History of Romania

If you’d like to discover more about the history of Romania, check our tours on www.uncover-romania-tours.com

The history of Romania is eventful and deeply connected with its geographical position on the continent, at the crossroads of great historical empires. In fact, Romania is one of the best places in Europe to discover and understand the history of the entire continent, from the expansion of the Roman Empire to migrant tribes invasions, from the wars against the Ottoman Empire that threatened to conquer Christianity to the self-determination movements from the 19th century. Romania was in the first line on the eastern fronts of the two world wars and was transformed into a communist state for more than four decades.

From ancient Dacians to medieval crusades

The territory of modern-day Romania was inhabited in ancient times by the Dacians, mentioned in the historical sources of the time for their bravery. Under the rule of Burebista (82 BC-44 BC), the Dacian Kingdom became a powerful regional force that, however, did not escape the interests of the Roman Empire that needed its vast underground resources to finance its budgets. During the time of Emperor Traian, the Romans conquered and occupied Dacia at the end of two wars in 101 and 106 AD.

Sarmizegetusa Regia

The Romans colonized partially the territory of future Romania and the Roman army was stationed here until the 4th century AD. The mixed Dacian-Roman families that appeared after the war stand at the base of the official theory regarding the origins of Romanian people. In the few centuries of Roman occupation, Latin became the main language used by the locals who also embraced Roman administration and the Roman law.

To find out more about the ancient history of Romania, visit the National Museum of History from Bucharest or the history museums from Deva and Sarmizegetusa. The ruins of the Dacian capital — Sarmizegetusa Regia — and the Dacian fortifications are included in the UNESCO Heritage Sites of Romania. Nearby you can also visit the ruins of the Roman capital from Ulpia Traiana Sarmizegetusa.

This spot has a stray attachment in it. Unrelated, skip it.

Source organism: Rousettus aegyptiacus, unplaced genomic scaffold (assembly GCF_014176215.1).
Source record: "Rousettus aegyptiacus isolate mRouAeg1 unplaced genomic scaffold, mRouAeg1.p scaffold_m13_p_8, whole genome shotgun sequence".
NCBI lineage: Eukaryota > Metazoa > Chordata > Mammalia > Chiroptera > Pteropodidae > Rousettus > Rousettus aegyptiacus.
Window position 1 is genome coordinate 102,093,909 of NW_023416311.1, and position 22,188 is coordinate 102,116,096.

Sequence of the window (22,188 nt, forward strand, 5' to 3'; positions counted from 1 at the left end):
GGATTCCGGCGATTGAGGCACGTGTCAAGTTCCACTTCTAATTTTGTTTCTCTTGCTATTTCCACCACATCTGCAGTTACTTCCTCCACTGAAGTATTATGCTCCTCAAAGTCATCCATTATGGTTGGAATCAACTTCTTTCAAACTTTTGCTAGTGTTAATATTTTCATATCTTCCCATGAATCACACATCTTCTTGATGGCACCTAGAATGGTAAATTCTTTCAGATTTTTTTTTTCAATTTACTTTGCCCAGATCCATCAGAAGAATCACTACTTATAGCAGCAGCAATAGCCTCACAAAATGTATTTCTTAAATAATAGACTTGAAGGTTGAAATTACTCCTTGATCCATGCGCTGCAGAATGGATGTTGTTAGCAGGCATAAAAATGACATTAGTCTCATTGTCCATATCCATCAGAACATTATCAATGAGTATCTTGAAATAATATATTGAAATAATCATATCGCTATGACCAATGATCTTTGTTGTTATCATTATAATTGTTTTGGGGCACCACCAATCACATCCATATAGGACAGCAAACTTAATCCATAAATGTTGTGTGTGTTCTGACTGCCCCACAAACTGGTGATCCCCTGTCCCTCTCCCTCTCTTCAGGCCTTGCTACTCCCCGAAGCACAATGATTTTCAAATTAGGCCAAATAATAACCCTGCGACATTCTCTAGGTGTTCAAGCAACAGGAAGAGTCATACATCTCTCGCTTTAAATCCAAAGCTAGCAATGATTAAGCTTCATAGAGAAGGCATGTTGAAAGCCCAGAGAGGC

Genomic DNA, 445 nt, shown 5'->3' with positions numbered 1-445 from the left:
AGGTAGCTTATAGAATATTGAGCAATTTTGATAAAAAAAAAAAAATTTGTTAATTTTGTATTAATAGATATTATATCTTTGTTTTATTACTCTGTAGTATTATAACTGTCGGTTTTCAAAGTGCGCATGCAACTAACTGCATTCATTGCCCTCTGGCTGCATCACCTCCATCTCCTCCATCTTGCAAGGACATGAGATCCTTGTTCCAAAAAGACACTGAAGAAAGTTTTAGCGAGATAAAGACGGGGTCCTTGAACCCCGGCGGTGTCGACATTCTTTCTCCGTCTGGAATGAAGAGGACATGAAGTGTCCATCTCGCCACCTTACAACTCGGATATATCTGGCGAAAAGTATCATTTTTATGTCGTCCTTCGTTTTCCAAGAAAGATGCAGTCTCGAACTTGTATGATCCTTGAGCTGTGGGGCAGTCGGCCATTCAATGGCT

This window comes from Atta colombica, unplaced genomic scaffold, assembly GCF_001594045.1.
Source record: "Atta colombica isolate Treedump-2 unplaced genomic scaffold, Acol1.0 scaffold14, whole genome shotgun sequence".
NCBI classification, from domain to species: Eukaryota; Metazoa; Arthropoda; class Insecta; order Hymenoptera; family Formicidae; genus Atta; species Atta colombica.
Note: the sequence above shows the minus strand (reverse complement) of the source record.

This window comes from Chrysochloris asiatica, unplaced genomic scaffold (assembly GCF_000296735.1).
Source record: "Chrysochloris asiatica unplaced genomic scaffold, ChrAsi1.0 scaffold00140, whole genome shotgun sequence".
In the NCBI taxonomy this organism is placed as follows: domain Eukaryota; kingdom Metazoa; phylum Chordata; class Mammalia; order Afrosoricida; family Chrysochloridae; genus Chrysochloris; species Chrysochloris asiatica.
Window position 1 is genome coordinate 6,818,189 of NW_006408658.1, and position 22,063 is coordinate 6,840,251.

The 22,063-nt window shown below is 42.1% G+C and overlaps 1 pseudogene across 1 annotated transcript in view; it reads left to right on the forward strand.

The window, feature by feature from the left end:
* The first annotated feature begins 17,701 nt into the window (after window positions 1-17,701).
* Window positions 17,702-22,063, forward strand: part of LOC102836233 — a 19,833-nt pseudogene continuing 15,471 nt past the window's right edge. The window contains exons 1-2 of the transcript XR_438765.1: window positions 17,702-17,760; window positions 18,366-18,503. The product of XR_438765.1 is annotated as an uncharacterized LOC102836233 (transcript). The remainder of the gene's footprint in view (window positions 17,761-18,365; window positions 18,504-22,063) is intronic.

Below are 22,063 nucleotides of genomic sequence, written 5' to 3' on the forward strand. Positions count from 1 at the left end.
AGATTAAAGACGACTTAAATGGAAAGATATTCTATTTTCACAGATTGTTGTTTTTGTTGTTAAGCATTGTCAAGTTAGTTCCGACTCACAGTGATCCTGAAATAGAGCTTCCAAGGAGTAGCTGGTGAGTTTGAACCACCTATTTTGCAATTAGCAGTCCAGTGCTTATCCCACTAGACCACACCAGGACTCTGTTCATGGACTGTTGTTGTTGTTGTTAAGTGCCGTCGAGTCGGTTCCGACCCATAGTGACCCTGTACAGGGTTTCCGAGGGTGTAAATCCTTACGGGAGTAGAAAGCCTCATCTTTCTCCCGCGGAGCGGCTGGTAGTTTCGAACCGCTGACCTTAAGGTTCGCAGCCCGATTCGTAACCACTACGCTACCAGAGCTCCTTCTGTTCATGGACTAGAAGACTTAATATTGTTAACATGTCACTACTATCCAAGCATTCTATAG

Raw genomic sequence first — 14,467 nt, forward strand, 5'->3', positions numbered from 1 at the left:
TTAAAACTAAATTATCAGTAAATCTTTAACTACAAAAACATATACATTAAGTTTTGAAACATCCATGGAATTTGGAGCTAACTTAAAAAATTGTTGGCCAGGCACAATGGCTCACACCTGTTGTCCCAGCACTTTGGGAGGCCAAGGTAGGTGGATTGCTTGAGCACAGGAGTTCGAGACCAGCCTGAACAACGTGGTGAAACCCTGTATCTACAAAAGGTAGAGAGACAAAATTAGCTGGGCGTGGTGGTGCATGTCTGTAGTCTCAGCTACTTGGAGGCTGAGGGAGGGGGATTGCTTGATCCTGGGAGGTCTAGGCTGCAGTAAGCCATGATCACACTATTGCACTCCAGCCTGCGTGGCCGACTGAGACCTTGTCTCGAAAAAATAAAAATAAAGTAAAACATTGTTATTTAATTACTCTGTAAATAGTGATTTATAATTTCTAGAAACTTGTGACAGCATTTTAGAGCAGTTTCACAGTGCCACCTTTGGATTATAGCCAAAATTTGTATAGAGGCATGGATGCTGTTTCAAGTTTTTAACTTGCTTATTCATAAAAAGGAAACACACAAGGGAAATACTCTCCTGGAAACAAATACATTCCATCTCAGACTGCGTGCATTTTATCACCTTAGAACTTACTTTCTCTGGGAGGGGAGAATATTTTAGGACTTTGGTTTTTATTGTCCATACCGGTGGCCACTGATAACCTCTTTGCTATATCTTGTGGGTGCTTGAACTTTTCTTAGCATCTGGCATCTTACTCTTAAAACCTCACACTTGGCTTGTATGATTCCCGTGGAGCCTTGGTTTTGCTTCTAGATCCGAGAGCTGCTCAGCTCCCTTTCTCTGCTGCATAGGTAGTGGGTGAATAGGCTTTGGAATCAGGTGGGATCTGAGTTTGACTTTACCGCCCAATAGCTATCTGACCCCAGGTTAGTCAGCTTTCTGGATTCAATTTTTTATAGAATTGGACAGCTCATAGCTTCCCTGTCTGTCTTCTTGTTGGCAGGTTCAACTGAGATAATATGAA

Ulpia Traiana Sarmisegetuza

The expansion of the Ottoman Empire

After centuries of migratory tribes invasions that followed the decay of the Roman Empire, the Romanian historical provinces — Transylvania, Southern Romania, Moldavia, Dobrogea — appeared as distinct and independent regions starting with the 13th century. The only exception was Transylvania, conquered by the Hungarian Kingdom in the 11th century. The independence of the Romanian provinces was short-lived, however, because of the expansion of the Ottoman Empire that threatened to conquer everything on its way to Central Europe. Following the siege and fall of Constantinople in 1453, the Ottoman menace was greater than ever for the Romanian provinces.

Poenari fortress

After numerous wars and immense destruction, by the end of the 15th century, local princes accepted the suzerainty of the Sultan translated into annual payments in exchange for autonomy. While the Romanian provinces were never part of the Ottoman Empire, except Dobrogea and Transylvania for a shorter while, the Sultan often decided the faith of local princes or the succession to the throne. The long-term consequences were dramatic. Local reigns lasted only a few years and were marked by an urgent need to raise tax revenue enough to repay the goodwill of the Sultan.

The princes who rebelled against the Ottomans were rapidly outcasted or even executed, one of them being the very rich Prince Constantin Brancoveanu who was beheaded in 1714 together with his four sons. His long reign (1688-1714) is remembered today also because of the beautiful ‘Brancovenesc’ architectural style you’ll see in many old churches from Bucharest and at Mogosoaia Palace.

Targoviste fortress

The most impressive medieval landmarks still conserved today were built against the Ottoman menace. The fortified churches of Transylvania, the fortresses of Rasnov and Rupea, Neamt Fortress and Poenari Fortress are some of the best examples.

At the border or rival empires

The Ottoman interference was even greater in the 18th century when only Greek princes were named to rule in Southern Romania and Moldavia, Transylvania being during this time part of the Habsburg Empire. During this century and the following one, the wars and conflictual interests of the Ottoman, the Russian and the Habsburg Empires often had a direct and destructive impact on the Romanian provinces and their territorial integrity.

After the revolution of 1848, the independence from the Ottoman Empire and the unity of the Romanian provinces became the most important goal of the Romanian elites. In 1859, following the election of the same prince in both Moldavia and Southern Romania, the two provinces united.